Books, filter coffee, and cakes…

Choosing another worldLalitha Lakshmi and Subodh SankarPhotos: (cover and centrespread) Sreenivasa Murthy V.

Choosing another worldLalitha Lakshmi and Subodh SankarPhotos: (cover and centrespread) Sreenivasa Murthy V.  

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Bang in the middle of Koramangala, Subodh and Lakshmi have their two-storeyed, beautiful heritage home. “We moved into an apartment a couple of years ago. Both of us were averse to the idea of converting this place into a PG accommodation or a service apartment. When we set out thinking, we felt it has to be a bookstore,” the couple recall. Certainly not a run-of-the-mill bookstore. Why not a regional languages bookstore? “On so many occasions, when we were looking for a Tamil book, we've had to really go hunting for it. A bookstore selling regional language books in a cosmopolitan city makes a lot of sense,” says Subodh.

But it's a minority that reads and speaks in their mother tongue. “Making perfect business sense was not our sole idea. We are fortunate to have enough to live on and don't want to get rich through this bookstore. Having said that I am also not willing to jump into conclusions about shrinking interest in the mother tongue. Let's keep it open,” says Lakshmi positively. Subodh takes the opportunity to narrate a recent happening. “It was just the other day, I was lounging in my easy chair, and this rather young chap comes on a macho bike asking for books. I was so sure he had made the wrong stop. And to my surprise, he bought Kannada books worth Rs. 1200! Someone even came up asking for the complete collection of Poornachandra Tejaswi. ” In fact, when Subodh had insisted that they get a market survey done to find out if there would be takers for their bookstore, Lakshmi was staunchly against the idea. It was an uphill effort and it took them 13 months to put the store together. “We don't want to be a Landmark or a Crossword. In a way defining our store has helped,” adds Lakshmi.

The stunning bookstore, bathing in the shade of silver oak trees, has a fair collection in Kannada and Tamil, and is slowly building up a collection in other languages. The earthy shop in three levels, infused with bright ceramic and vibrant handloom upholstery, gives you the comfort of a home – desi and unaffected. “Soon we will have a movie section. It will be catalogued and put online.” Simultaneously, they also plan to include a section on translations, “we are going to have a panel that will help us put together a fine collection.”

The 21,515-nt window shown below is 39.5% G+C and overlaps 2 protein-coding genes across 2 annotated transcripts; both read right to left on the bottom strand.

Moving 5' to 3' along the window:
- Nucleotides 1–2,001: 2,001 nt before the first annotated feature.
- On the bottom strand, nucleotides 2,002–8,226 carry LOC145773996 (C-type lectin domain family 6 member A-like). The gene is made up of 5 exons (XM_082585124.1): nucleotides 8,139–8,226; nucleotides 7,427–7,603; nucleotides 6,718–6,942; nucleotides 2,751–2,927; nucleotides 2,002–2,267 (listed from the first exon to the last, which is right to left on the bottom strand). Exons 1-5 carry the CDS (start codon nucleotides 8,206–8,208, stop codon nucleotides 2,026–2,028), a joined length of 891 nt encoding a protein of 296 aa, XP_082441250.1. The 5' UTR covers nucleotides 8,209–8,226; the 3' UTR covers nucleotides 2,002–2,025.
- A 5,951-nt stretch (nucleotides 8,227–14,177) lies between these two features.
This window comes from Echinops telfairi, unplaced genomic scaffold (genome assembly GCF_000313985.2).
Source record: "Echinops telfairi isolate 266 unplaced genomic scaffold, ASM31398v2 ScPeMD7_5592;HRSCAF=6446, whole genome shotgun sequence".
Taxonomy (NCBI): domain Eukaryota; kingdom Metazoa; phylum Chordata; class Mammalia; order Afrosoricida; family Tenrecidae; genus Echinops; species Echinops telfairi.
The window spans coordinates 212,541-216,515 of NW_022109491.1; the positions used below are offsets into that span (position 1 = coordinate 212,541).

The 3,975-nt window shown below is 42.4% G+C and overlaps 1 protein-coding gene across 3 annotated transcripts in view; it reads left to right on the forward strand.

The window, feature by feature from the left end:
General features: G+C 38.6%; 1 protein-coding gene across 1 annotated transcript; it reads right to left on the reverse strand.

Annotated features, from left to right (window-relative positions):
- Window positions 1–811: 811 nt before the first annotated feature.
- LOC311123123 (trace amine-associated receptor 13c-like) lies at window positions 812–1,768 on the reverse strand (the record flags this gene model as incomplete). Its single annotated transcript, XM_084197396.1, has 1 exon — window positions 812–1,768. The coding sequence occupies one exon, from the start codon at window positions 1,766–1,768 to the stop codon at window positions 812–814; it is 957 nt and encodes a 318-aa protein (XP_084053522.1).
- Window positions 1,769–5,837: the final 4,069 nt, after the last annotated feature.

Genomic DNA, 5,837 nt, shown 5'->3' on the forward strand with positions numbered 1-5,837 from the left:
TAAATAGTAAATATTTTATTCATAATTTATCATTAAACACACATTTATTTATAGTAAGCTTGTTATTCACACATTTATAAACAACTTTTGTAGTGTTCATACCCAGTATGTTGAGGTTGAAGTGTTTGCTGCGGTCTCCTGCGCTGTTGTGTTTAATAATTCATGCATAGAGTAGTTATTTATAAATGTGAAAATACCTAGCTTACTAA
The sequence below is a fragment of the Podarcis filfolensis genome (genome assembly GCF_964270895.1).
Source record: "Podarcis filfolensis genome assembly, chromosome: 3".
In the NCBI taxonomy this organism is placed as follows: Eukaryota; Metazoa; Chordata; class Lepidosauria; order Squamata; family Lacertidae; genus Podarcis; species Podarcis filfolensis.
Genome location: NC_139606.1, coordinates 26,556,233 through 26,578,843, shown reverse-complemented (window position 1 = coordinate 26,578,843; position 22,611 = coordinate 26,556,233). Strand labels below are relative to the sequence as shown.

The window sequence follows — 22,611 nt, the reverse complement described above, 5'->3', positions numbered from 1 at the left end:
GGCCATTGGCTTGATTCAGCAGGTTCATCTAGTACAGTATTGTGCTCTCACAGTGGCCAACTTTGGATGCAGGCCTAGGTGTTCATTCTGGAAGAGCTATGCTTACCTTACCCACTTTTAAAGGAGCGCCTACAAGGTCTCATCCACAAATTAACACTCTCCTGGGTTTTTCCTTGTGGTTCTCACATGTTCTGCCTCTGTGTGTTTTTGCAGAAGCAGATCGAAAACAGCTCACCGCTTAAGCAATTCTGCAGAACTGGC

It's important to enlarge the community of readers, and to get them interested in writings of other languages. Subodh and Lakshmi have planned a series of readings, poetry and story telling sessions, which will not only make possible an interaction with a diverse group of readers, but also culturally sensitise a reader to other languages. “I am a Tamilian, but I would certainly want to be in the audience of a Kannada reading,” says Subodh. Books are not about reading alone, it's about an experience, enjoying the sounds and textures of other languages, feel the couple. “Our space is available to others who share our views. It could be visual arts, performing arts… anything. We will charge them a registration fee, and once the event is over, the money can be redeemed for books,” they explain.

Soon they will launch Writer of the Month programme. “We will celebrate a writer for a month and have a month-long exhibition of all his works.” Atta Galatta has a reading section as well. People can spend time in the reading room for as long as they wish to. “Many people have called and offered us their books for the reading room. We hope to have a curated section in the reading room which brings books and readers of diverse interests to the shop,” says Subodh.

Subodh and Lakshmi are putting together their Café as well. “Initially, we wanted the bookstore and café to take off together. But we feared people would identify this as a café with a bookstore. So we staggered it a bit.” The café will have bread, cup cakes and traditional filter coffee. “They will be homemade and of short shelf life,” Subodh adds immediately.

The excitement is visible. There are hundreds of plans in the pipeline – “the most important thing is to build a community”, and nobody disagrees with them.

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